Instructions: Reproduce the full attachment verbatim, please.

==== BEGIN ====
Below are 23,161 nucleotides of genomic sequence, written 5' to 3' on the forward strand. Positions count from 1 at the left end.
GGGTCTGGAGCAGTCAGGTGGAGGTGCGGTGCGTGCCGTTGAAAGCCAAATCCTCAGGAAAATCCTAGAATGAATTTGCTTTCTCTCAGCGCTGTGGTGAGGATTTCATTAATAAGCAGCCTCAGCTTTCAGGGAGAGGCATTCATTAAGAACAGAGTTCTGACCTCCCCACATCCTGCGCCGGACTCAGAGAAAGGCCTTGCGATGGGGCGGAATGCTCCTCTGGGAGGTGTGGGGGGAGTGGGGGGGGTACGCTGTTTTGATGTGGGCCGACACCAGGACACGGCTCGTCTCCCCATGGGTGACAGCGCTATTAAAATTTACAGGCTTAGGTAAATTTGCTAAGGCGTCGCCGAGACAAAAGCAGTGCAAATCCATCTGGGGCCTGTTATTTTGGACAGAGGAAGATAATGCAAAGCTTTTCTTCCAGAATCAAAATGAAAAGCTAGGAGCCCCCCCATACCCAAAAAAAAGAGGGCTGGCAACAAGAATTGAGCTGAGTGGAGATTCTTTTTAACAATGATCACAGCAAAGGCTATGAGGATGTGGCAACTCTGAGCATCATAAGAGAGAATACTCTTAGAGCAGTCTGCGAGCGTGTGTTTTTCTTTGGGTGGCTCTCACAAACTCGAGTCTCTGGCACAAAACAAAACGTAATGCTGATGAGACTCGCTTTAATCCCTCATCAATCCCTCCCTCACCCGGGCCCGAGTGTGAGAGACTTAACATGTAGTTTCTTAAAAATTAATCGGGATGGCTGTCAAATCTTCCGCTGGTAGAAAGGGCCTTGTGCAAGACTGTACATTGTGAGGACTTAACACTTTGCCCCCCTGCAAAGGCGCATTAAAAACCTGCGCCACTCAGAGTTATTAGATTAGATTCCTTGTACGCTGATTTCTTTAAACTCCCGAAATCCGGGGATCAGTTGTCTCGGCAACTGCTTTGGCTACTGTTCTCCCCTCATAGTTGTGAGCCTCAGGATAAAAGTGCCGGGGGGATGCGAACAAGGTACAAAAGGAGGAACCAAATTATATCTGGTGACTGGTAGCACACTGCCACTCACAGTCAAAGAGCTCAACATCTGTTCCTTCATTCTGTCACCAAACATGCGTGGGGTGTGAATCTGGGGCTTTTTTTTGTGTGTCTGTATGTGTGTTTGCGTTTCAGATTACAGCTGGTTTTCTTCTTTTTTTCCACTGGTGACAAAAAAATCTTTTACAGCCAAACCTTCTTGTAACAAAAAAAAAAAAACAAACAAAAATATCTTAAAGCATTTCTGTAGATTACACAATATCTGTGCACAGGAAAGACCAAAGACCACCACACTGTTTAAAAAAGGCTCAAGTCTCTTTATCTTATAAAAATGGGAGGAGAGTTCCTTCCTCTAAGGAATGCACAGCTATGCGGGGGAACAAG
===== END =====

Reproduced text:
Below are 23,161 nucleotides of genomic sequence, written 5' to 3' on the forward strand. Positions count from 1 at the left end.
GGGTCTGGAGCAGTCAGGTGGAGGTGCGGTGCGTGCCGTTGAAAGCCAAATCCTCAGGAAAATCCTAGAATGAATTTGCTTTCTCTCAGCGCTGTGGTGAGGATTTCATTAATAAGCAGCCTCAGCTTTCAGGGAGAGGCATTCATTAAGAACAGAGTTCTGACCTCCCCACATCCTGCGCCGGACTCAGAGAAAGGCCTTGCGATGGGGCGGAATGCTCCTCTGGGAGGTGTGGGGGGAGTGGGGGGGGTACGCTGTTTTGATGTGGGCCGACACCAGGACACGGCTCGTCTCCCCATGGGTGACAGCGCTATTAAAATTTACAGGCTTAGGTAAATTTGCTAAGGCGTCGCCGAGACAAAAGCAGTGCAAATCCATCTGGGGCCTGTTATTTTGGACAGAGGAAGATAATGCAAAGCTTTTCTTCCAGAATCAAAATGAAAAGCTAGGAGCCCCCCCATACCCAAAAAAAAGAGGGCTGGCAACAAGAATTGAGCTGAGTGGAGATTCTTTTTAACAATGATCACAGCAAAGGCTATGAGGATGTGGCAACTCTGAGCATCATAAGAGAGAATACTCTTAGAGCAGTCTGCGAGCGTGTGTTTTTCTTTGGGTGGCTCTCACAAACTCGAGTCTCTGGCACAAAACAAAACGTAATGCTGATGAGACTCGCTTTAATCCCTCATCAATCCCTCCCTCACCCGGGCCCGAGTGTGAGAGACTTAACATGTAGTTTCTTAAAAATTAATCGGGATGGCTGTCAAATCTTCCGCTGGTAGAAAGGGCCTTGTGCAAGACTGTACATTGTGAGGACTTAACACTTTGCCCCCCTGCAAAGGCGCATTAAAAACCTGCGCCACTCAGAGTTATTAGATTAGATTCCTTGTACGCTGATTTCTTTAAACTCCCGAAATCCGGGGATCAGTTGTCTCGGCAACTGCTTTGGCTACTGTTCTCCCCTCATAGTTGTGAGCCTCAGGATAAAAGTGCCGGGGGGATGCGAACAAGGTACAAAAGGAGGAACCAAATTATATCTGGTGACTGGTAGCACACTGCCACTCACAGTCAAAGAGCTCAACATCTGTTCCTTCATTCTGTCACCAAACATGCGTGGGGTGTGAATCTGGGGCTTTTTTTTGTGTGTCTGTATGTGTGTTTGCGTTTCAGATTACAGCTGGTTTTCTTCTTTTTTTCCACTGGTGACAAAAAAATCTTTTACAGCCAAACCTTCTTGTAACAAAAAAAAAAAAACAAACAAAAATATCTTAAAGCATTTCTGTAGATTACACAATATCTGTGCACAGGAAAGACCAAAGACCACCACACTGTTTAAAAAAGGCTCAAGTCTCTTTATCTTATAAAAATGGGAGGAGAGTTCCTTCCTCTAAGGAATGCACAGCTATGCGGGGGAACAAG